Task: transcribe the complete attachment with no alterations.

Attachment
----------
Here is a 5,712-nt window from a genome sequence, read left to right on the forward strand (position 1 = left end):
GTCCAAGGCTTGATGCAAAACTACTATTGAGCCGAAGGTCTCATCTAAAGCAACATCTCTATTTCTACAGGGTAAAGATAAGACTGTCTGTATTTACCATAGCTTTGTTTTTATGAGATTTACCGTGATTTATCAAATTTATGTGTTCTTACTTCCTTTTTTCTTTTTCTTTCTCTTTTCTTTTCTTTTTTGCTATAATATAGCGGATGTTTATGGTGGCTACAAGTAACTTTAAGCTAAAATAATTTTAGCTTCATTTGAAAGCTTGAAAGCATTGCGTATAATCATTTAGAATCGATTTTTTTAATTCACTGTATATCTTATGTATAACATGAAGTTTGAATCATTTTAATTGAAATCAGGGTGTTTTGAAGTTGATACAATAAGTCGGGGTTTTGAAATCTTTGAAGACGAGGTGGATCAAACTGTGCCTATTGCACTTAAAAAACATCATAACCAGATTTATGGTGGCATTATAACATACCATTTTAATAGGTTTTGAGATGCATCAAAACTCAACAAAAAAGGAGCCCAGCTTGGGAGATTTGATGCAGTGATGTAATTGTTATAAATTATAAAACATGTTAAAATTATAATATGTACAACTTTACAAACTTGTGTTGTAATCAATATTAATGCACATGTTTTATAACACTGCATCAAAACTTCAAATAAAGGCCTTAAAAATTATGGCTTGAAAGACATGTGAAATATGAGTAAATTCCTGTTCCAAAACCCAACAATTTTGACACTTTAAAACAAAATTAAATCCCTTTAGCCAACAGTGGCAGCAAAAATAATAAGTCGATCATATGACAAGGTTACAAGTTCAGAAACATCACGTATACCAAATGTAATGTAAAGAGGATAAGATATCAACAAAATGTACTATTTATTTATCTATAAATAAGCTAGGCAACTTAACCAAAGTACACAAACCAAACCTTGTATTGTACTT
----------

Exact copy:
Here is a 5,712-nt window from a genome sequence, read left to right on the forward strand (position 1 = left end):
GTCCAAGGCTTGATGCAAAACTACTATTGAGCCGAAGGTCTCATCTAAAGCAACATCTCTATTTCTACAGGGTAAAGATAAGACTGTCTGTATTTACCATAGCTTTGTTTTTATGAGATTTACCGTGATTTATCAAATTTATGTGTTCTTACTTCCTTTTTTCTTTTTCTTTCTCTTTTCTTTTCTTTTTTGCTATAATATAGCGGATGTTTATGGTGGCTACAAGTAACTTTAAGCTAAAATAATTTTAGCTTCATTTGAAAGCTTGAAAGCATTGCGTATAATCATTTAGAATCGATTTTTTTAATTCACTGTATATCTTATGTATAACATGAAGTTTGAATCATTTTAATTGAAATCAGGGTGTTTTGAAGTTGATACAATAAGTCGGGGTTTTGAAATCTTTGAAGACGAGGTGGATCAAACTGTGCCTATTGCACTTAAAAAACATCATAACCAGATTTATGGTGGCATTATAACATACCATTTTAATAGGTTTTGAGATGCATCAAAACTCAACAAAAAAGGAGCCCAGCTTGGGAGATTTGATGCAGTGATGTAATTGTTATAAATTATAAAACATGTTAAAATTATAATATGTACAACTTTACAAACTTGTGTTGTAATCAATATTAATGCACATGTTTTATAACACTGCATCAAAACTTCAAATAAAGGCCTTAAAAATTATGGCTTGAAAGACATGTGAAATATGAGTAAATTCCTGTTCCAAAACCCAACAATTTTGACACTTTAAAACAAAATTAAATCCCTTTAGCCAACAGTGGCAGCAAAAATAATAAGTCGATCATATGACAAGGTTACAAGTTCAGAAACATCACGTATACCAAATGTAATGTAAAGAGGATAAGATATCAACAAAATGTACTATTTATTTATCTATAAATAAGCTAGGCAACTTAACCAAAGTACACAAACCAAACCTTGTATTGTACTT